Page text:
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Four Important Reasons for Including Music in the Classroom (page 2)

By — Pearson Allyn Bacon Prentice Hall
Updated on Jul 20, 2010

A child’s awareness of music begins very early. Infants can be comforted by quiet singing, music boxes, and musical toys. As they make cooing sounds and begin babbling, infants experiment with different tones and rhythmic patterns. Typical toddlers can frequently be observed clapping, dancing, or parading around the room, trying out different ways of moving to musical beats and rhythmic patterns. Young children are sensitive to musical sound and respond freely and joyfully to different tempos and beats. At the same time, they discover new and different ways to use their bodies and voices.

Throughout the childhood years, children’s major accomplishments in musical development in turn support many developmental milestones. One important by-product of exploration of music and movement is language development. Communication for the very young child is largely nonverbal, and music and movement can enhance and expand the child’s repertoire of communication skills and abilities. Children experiment with familiar word patterns as they combine words with a tune. They imitate rhythmic patterns and combine these with physical activity as they communicate through movement or dance. Children play with words as they change the lyrics to familiar songs or make up chants to accompany their play activity. Verbal and motor cues help children remember new words or sequences of words. They experience regular beats, changes in tempo, accents, and synchronization, all of which are an integral part of communicating in words and sentences.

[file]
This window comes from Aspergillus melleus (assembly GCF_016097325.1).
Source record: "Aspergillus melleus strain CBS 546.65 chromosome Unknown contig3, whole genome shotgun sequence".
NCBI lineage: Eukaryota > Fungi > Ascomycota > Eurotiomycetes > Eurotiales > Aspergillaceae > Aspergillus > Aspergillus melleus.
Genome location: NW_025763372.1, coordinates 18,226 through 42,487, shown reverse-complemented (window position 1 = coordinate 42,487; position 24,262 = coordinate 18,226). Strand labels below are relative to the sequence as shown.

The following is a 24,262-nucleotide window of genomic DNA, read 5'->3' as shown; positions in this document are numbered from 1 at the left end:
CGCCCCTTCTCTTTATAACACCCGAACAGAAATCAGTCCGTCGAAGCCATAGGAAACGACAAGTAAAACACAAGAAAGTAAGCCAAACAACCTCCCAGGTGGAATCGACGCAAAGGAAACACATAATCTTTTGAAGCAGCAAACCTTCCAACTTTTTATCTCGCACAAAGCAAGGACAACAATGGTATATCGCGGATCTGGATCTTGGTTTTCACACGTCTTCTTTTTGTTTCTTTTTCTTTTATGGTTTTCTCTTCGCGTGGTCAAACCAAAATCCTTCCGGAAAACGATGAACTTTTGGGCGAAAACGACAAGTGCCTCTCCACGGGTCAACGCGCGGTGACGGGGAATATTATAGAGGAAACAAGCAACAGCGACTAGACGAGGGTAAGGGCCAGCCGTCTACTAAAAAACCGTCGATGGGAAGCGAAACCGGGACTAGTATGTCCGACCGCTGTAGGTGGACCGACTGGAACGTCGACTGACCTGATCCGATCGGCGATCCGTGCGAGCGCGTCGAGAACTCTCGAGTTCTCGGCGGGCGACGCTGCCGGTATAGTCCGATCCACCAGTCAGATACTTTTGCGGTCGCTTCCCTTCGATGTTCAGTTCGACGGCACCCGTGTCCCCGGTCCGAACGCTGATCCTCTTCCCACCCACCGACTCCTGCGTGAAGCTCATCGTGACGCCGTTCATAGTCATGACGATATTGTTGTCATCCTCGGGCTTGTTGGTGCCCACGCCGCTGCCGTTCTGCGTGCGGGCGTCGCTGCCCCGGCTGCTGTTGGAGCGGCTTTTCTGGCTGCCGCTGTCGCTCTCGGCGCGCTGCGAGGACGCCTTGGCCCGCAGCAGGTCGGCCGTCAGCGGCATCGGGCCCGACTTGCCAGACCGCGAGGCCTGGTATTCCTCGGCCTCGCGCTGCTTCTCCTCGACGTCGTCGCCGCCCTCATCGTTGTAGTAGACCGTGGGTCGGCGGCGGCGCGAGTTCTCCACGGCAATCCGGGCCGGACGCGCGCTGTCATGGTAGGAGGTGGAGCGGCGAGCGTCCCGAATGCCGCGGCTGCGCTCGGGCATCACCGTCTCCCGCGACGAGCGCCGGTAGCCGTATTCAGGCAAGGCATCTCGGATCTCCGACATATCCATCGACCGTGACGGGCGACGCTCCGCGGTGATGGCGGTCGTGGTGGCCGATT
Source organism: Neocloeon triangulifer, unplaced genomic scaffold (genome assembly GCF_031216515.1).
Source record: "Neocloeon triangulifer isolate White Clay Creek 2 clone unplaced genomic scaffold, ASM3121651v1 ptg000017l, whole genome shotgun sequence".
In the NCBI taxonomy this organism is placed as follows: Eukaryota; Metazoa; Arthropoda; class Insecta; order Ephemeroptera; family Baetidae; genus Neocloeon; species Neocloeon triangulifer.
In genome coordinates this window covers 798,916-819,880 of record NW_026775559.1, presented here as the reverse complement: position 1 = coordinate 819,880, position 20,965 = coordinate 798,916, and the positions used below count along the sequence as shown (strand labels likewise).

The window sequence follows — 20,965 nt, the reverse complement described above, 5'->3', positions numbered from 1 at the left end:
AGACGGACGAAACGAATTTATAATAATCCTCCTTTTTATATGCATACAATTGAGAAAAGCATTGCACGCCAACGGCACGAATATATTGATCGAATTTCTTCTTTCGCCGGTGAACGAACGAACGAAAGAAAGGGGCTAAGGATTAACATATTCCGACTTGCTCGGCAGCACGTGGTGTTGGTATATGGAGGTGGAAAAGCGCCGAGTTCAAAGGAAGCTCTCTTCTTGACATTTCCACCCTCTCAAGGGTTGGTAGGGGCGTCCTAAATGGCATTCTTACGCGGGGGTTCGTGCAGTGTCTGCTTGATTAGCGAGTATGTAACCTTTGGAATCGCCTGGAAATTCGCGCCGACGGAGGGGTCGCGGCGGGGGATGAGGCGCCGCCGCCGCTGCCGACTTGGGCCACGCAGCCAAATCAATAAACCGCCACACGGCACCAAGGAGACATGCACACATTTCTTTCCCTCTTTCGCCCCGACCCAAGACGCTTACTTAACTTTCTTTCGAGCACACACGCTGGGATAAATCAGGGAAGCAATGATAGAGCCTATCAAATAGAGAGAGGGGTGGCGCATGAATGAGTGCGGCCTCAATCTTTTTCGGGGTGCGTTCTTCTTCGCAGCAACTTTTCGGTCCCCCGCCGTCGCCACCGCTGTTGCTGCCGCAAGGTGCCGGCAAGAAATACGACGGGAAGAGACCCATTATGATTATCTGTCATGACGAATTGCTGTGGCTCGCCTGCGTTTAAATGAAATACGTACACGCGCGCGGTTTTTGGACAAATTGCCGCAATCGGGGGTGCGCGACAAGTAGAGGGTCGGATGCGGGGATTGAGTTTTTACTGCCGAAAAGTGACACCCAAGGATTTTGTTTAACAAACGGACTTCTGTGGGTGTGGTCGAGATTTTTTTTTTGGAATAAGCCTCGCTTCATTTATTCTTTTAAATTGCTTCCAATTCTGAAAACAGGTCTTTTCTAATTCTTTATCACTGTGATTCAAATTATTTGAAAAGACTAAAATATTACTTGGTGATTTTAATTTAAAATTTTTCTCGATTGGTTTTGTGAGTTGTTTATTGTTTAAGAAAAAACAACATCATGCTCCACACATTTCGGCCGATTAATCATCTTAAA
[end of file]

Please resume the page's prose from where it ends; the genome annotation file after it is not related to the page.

As with all areas of the curriculum, developmentally appropriate music and movement activities will be successful only if you, the teacher, understand why music and movement are important tools for assisting children in constructing knowledge about their world and helping them make sense of their experiences. Admittedly, music and movement can be used in an integrated curriculum to enhance other subject areas, such as the language arts, but as Metz (1989) cautions, “Simply using music in an educational setting does not insure that children’s musical perceptions are developing... We need to focus on music as ‘an end in itself’”.

We further believe that, as teachers, we must be well versed in not only how to bring musical experiences to children, but also why music is so essential to the young child’s overall development. One way to facilitate our understanding of the “why?” is to look at the perspective that developmental theory has to offer.

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